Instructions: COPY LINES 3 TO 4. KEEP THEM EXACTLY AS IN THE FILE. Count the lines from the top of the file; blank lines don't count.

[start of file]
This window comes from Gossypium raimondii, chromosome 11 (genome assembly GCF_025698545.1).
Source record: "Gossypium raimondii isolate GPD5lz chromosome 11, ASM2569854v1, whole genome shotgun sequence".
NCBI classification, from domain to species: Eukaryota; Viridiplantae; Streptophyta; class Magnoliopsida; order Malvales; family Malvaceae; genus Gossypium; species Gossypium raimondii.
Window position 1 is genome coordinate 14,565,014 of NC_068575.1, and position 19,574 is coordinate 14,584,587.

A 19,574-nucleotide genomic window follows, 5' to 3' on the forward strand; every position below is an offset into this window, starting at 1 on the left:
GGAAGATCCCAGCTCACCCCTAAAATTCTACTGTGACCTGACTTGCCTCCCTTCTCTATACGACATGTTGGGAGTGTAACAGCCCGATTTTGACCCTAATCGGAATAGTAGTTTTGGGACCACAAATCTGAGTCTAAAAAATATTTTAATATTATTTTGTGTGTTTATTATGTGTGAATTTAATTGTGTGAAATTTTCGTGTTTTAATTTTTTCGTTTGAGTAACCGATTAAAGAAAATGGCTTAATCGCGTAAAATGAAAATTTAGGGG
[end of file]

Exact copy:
NCBI classification, from domain to species: Eukaryota; Viridiplantae; Streptophyta; class Magnoliopsida; order Malvales; family Malvaceae; genus Gossypium; species Gossypium raimondii.
Window position 1 is genome coordinate 14,565,014 of NC_068575.1, and position 19,574 is coordinate 14,584,587.